Burnout and Career Satisfaction Among Surgical Oncologists Compared with Other Surgical Specialties

Johns Hopkins Department of Surgery, Baltimore, MD, USA.
Annals of Surgical Oncology (Impact Factor: 3.94). 10/2010; 18(1):16-25. DOI: 10.1245/s10434-010-1369-5
Source: PubMed

ABSTRACT Little is known regarding the rate of burnout, career satisfaction, and quality of life (QOL) among surgical oncologists compared with other surgical subspecialties.
The American College of Surgeons conducted a survey in 2008 involving 7,905 respondents, of whom 407 were surgical oncologists. Demographic variables, practice characteristics, career satisfaction, burnout, and quality of life (QOL) of surgical oncologists were compared with other surgical subspecialties using validated instruments.
Surgical oncologists were younger (mean age 49.9 years), more likely to be female (26%), and had younger children than other surgical subspecialties. With respect to practice characteristics, surgical oncologists had been in practice fewer years and had fewer nights on call per week than other surgical disciplines but worked more hours (mean 62.6/week), were more likely to be in an academic practice (59.5%), were more likely to be paid on a salaried basis (68%), and had more time devoted to non-patient activities (e.g., research). Compared with surgeons from all other specialties, surgical oncologists had similar incidence of burnout (36%), suicide ideation (4.9%), and QOL, but lower incidence of depression (24%), and better indices of career satisfaction.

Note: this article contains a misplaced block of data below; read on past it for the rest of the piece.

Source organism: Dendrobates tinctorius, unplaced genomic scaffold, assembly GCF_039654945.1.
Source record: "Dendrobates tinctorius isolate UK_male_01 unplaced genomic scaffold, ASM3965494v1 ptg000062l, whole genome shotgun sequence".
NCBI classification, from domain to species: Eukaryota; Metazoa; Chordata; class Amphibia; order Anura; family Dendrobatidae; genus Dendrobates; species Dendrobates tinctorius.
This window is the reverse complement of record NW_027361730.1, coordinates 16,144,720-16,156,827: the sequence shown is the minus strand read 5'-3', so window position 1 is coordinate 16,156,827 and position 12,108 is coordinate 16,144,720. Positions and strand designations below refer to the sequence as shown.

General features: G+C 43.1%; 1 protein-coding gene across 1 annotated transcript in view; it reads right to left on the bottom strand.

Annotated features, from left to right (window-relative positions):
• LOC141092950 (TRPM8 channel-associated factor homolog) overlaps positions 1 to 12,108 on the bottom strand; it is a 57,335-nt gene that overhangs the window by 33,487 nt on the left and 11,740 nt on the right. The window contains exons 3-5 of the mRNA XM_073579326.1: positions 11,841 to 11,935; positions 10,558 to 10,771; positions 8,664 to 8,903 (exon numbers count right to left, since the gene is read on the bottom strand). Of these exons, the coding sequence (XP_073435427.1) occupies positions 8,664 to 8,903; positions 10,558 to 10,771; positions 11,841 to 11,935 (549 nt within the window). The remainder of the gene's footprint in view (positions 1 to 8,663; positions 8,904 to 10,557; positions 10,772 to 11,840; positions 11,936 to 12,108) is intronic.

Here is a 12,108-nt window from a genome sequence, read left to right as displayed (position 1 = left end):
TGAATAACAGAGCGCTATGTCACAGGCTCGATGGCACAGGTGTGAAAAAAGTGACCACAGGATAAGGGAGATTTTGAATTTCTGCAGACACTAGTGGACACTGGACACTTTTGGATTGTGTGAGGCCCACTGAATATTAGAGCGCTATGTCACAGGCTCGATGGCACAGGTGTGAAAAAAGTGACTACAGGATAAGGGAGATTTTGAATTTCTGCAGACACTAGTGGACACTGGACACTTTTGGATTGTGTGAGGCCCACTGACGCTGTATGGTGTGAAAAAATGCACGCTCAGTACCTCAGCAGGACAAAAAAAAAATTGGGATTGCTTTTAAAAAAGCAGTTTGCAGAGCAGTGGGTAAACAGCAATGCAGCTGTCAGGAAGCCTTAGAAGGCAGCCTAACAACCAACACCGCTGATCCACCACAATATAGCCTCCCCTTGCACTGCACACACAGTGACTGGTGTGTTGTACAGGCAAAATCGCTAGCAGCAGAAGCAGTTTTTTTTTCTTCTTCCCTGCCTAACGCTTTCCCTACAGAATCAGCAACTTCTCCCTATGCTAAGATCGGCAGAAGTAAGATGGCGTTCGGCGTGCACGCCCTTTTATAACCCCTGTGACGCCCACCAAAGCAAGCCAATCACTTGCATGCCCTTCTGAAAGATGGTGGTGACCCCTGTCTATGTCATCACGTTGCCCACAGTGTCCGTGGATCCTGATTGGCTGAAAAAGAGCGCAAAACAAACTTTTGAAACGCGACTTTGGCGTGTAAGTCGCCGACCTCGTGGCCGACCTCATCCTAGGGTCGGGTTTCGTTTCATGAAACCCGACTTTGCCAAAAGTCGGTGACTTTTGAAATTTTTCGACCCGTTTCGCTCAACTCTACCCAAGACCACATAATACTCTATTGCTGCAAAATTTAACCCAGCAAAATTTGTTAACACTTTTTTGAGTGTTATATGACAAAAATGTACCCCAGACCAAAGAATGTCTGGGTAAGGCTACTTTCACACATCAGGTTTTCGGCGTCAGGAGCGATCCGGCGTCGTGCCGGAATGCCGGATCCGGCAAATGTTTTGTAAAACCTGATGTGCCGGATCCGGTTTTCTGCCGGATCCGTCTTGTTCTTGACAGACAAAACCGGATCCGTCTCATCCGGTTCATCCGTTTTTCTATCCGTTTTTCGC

These data provide a frame of reference for valid comparisons of burnout, QOL, and career satisfaction indices for the surgical oncology community relative to all other surgical specialties. Surgical oncologists have higher career satisfaction and lower risk of depression than surgeons in other surgical disciplines but still experience high rates of burnout.

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